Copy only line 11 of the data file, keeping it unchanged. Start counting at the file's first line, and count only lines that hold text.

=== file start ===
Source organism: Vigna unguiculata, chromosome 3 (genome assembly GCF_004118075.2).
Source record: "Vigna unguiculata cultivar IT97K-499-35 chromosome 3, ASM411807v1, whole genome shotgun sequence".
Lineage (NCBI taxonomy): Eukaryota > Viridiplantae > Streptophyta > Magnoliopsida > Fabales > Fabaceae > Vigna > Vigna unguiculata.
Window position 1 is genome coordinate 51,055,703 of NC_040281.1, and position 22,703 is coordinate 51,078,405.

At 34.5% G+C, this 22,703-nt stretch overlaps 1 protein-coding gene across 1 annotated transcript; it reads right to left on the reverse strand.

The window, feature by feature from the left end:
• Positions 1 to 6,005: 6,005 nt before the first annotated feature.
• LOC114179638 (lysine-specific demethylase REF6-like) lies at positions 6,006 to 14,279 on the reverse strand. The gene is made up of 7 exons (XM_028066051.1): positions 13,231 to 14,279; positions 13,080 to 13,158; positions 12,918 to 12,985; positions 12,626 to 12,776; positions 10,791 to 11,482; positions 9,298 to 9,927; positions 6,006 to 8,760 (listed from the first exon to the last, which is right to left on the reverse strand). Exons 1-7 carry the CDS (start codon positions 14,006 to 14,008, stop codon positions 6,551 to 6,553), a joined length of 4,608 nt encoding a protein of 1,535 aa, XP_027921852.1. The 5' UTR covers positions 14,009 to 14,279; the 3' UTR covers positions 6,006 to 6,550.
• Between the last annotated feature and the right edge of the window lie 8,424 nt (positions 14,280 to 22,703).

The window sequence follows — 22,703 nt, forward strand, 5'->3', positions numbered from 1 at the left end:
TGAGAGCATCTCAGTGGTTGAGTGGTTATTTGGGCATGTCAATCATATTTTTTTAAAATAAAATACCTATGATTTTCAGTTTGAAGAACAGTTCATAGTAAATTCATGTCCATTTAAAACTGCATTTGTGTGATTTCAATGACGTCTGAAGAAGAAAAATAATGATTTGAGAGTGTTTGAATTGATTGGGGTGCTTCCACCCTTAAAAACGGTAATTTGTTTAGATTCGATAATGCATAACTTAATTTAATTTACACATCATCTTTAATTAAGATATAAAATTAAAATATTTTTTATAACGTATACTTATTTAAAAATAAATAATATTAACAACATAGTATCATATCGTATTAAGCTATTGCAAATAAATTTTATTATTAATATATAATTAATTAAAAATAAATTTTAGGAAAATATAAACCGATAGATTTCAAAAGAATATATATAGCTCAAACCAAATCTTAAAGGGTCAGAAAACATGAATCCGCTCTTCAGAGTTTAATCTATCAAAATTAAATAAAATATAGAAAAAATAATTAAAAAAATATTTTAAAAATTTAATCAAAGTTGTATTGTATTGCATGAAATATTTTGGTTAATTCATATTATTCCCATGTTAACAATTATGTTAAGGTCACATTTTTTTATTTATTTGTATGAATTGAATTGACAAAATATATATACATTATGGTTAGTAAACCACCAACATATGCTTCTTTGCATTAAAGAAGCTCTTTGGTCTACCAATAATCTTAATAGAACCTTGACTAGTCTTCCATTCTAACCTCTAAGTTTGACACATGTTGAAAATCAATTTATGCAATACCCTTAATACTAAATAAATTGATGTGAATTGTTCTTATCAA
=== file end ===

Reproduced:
TGAGAGCATCTCAGTGGTTGAGTGGTTATTTGGGCATGTCAATCATATTTTTTTAAAATAAAATACCTATGATTTTCAGTTTGAAGAACAGTTCATAGTAAATTCATGTCCATTTAAAACTGCATTTGTGTGATTTCAATGACGTCTGAAGAAGAAAAATAATGATTTGAGAGTGTTTGAATTGATTGGGGTGCTTCCACCCTTAAAAACGGTAATTTGTTTAGATTCGATAATGCATAACTTAATTTAATTTACACATCATCTTTAATTAAGATATAAAATTAAAATATTTTTTATAACGTATACTTATTTAAAAATAAATAATATTAACAACATAGTATCATATCGTATTAAGCTATTGCAAATAAATTTTATTATTAATATATAATTAATTAAAAATAAATTTTAGGAAAATATAAACCGATAGATTTCAAAAGAATATATATAGCTCAAACCAAATCTTAAAGGGTCAGAAAACATGAATCCGCTCTTCAGAGTTTAATCTATCAAAATTAAATAAAATATAGAAAAAATAATTAAAAAAATATTTTAAAAATTTAATCAAAGTTGTATTGTATTGCATGAAATATTTTGGTTAATTCATATTATTCCCATGTTAACAATTATGTTAAGGTCACATTTTTTTATTTATTTGTATGAATTGAATTGACAAAATATATATACATTATGGTTAGTAAACCACCAACATATGCTTCTTTGCATTAAAGAAGCTCTTTGGTCTACCAATAATCTTAATAGAACCTTGACTAGTCTTCCATTCTAACCTCTAAGTTTGACACATGTTGAAAATCAATTTATGCAATACCCTTAATACTAAATAAATTGATGTGAATTGTTCTTATCAA